We certainly will be. How do the rest of Placebo feel about your new venture?
They’ve been amazing. I mean, Brian is the one who got me out on stage as a support act in the first place and he’s always encouraged me to write songs. Stef (Olsdal, Placebo’s bass guitarist) even came to our first gig at The Lexington and told me that he loved the show; he’s got a great way of saying things that’s so straight to the point, which is cool because you know that if he says he likes something, he really does… plus, he’s a genius, so any kudos from him is a big boost.

Let’s talk tattoos. You seem to be pretty well covered; when did you first get inked up?
I got my first tattoo when I was eighteen; it’s the one that goes right across my ribcage from the armpit to the hip and reads, ‘faith’. My mum cried.

Wow. That is a pretty big one for your first time!
I know, it took months of going back to the shop for retouches in order to finish it. It’s funny, when I came to England I got treated so differently because of the way that I look, it ended up giving me so much anxiety; it’s much easier to be a hippie or whatever in California. Over here there seems to be a lot of judgement flying around.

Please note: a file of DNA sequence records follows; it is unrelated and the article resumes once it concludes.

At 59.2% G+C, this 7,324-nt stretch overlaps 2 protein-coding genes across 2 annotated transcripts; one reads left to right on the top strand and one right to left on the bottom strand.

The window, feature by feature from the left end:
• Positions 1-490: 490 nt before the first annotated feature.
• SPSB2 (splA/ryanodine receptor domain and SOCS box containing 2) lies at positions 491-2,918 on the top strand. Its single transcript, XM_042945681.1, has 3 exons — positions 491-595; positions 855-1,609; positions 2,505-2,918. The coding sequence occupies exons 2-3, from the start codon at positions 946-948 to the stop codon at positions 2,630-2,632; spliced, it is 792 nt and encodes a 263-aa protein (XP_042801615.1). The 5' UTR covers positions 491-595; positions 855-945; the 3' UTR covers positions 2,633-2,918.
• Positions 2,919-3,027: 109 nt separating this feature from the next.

What first attracted you to getting tattoos?
I was always interested in them and I knew that I wanted to dedicate my body to the art of tattoos; it’s not like I got them to help get girls or stay out of fights… although I do get mad respect from the rudeboys in the street, they’re always like, ‘safe blood, loving your ink, bruv!’

Ha ha, and I bet it hasn’t hurt in getting the girls…
No, I suppose not.

How important is ‘the look’ to you in regards to your band?
Very important. I mean, we’re not a bunch of posers, but I think that when you’re up on stage you have a job to do and that’s is to be an entertainer and you’ve got to look the part. It’s a similar ethos to my attitude to tattoos, in taking it back to the old school where you have respect for your profession and take it seriously. You see all these bands turning up in scruffy jeans and T-shirts and… well, it can work for some people, but it’s definitely not for everyone.

So, just to wind up, we’ve got to ask; given that you’re so young to have enjoyed this much success, how do you possibly stay grounded?
The way that I see it is that I’m just getting started; if I’m going to have long, successful career, I can’t start it by acting like an asshole. Chatting to Dave Grohl really helped, as a perfect role model for anyone who wants to achieve longevity in this business, seeing as he really is the nicest guy in the music business.

With Nirvana and the Foo Fighters he has been part of two of the biggest rock bands ever as well as playing in one of the all time great rock bands Queens Of The Stone Age, yet he’s the most, pleasant, regular guy, completely free of pretensions. For me though, I guess the most important thing is to never believe the hype. Always remain grateful and try and be the person that you’re momma wanted you to be.

Planes release their debut EP on 14 November, available on iTunes.